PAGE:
Weekend Reading

Cycling students through the global sites allows NYU to increase its enrollment without having to keep up the expensive New York infrastructure needed to house and support all those extra students. In Abu Dhabi, the entire project has been bankrolled by the emirate, while most of the other nodes are outposts run on the cheap, with faculties made up of relatively low-paid contract workers, not expensive and sometimes obstreperous tenured professors. The students, however, are still paying full freight. You pay NYU about the same for tuition, room, and board in Ghana as you would in Greenwich Village.

NYU’s globalization of education looks a lot like the offshoring of labor and industry in the 1990s: A multinational corporation makes more widgets for less money and uses the savings to grow even more. But while the administration is enthusiastically milking the GNU, faculty members remain skeptical of programs run in partnership with authoritarian regimes and with little academic quality control from professors in New York. “Abu Dhabi, who would want to go there?” Miller asks. “Are you kidding? You’re not even allowed to have a camera on the street there! Or be gay! Or be Jewish!”

In fact, with student and faculty participation in the GNU still lagging behind its hyper-aggressive targets, the administration has had to resort to informing departments that some of their funding will be conditioned on more enthusiastic cooperation.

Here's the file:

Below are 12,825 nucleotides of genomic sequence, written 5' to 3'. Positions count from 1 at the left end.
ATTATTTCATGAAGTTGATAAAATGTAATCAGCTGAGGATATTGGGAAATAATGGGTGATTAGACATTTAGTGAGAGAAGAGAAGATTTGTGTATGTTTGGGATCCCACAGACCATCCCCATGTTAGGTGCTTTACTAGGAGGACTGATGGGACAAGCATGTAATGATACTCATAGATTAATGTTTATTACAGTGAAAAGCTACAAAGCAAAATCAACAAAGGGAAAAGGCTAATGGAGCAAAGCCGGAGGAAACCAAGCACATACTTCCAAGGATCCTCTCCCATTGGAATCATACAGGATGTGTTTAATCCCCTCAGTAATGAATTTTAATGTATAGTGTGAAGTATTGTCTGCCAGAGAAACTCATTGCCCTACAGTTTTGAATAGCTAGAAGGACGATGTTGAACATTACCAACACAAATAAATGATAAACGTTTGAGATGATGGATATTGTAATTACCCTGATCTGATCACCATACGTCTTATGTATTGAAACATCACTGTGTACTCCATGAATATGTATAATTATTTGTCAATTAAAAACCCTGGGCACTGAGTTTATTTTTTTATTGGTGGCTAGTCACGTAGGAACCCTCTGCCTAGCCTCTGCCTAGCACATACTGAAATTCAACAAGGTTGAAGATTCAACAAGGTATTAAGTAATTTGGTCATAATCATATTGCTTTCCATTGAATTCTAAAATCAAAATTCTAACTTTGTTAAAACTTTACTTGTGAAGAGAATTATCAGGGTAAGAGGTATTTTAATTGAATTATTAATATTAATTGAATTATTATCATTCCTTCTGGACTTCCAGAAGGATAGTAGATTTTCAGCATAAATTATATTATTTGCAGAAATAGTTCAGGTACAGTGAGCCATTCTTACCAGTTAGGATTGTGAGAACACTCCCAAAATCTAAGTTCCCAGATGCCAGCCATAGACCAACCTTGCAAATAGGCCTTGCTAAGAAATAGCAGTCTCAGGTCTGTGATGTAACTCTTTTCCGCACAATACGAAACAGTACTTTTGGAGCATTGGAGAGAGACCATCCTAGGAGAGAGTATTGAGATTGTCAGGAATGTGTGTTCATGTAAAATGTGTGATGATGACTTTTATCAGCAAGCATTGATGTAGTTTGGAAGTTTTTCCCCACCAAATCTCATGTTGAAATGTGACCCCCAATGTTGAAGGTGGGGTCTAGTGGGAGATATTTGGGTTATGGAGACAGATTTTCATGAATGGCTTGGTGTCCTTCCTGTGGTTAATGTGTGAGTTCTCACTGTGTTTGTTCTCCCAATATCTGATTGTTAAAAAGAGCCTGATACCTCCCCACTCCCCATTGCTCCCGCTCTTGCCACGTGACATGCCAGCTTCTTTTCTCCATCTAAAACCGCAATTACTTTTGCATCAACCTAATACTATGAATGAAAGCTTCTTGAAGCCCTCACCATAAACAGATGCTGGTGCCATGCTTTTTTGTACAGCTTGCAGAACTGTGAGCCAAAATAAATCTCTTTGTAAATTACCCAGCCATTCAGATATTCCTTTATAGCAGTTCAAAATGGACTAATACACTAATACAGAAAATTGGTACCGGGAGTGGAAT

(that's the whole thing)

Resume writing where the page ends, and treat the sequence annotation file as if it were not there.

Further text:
You think a novel about an institution so violent and depraved that a woman would rather kill her children than be forced to hand them over is the stuff of nightmares? Imagine the waking nightmare Margaret Garner lived, faced with the awful “choice” of murdering her own kids or watching them be returned to slavery. And she was just one person out of millions. Any honest account of this history should disturb and unsettle us.

Of course, imagining that nightmare is precisely what Murphy is insisting that her kids shouldn’t have to do. The question is, does the math add up on a claim that one white kid’s bad dreams outweigh the value thousands of students get out of confronting a history we’re all still living with the ramifications of? Including many students who are bound to be the descendants of slave owners or slaves – in some cases, both?

Murphy justifies keeping students from grappling with this history in the name of “[making] sure every kid in the county is protected.” In this reckoning, 17 and 18 year olds need protection from a few lost nights of sleep, from realizing that people are capable of doing truly awful things, from the knowledge that some people live with horrific, daily, inescapable violence.

The erasure of Quvenzhané’s name is an attempt, consciously or unconsciously, to step around and contain her blackness.  Yes, sometimes black people have names that are difficult to pronounce.  There aren’t many people of European descent named Shaniqua or Jamal.  Names are as big a cultural marker as brown skin and kinky hair, and there has long been routine backlash against both of those things (see: perms, skin bleaching creams, etc.).   This insistence on not using Quvenzhané’s name is an extension of that “why aren’t you white?” backlash.

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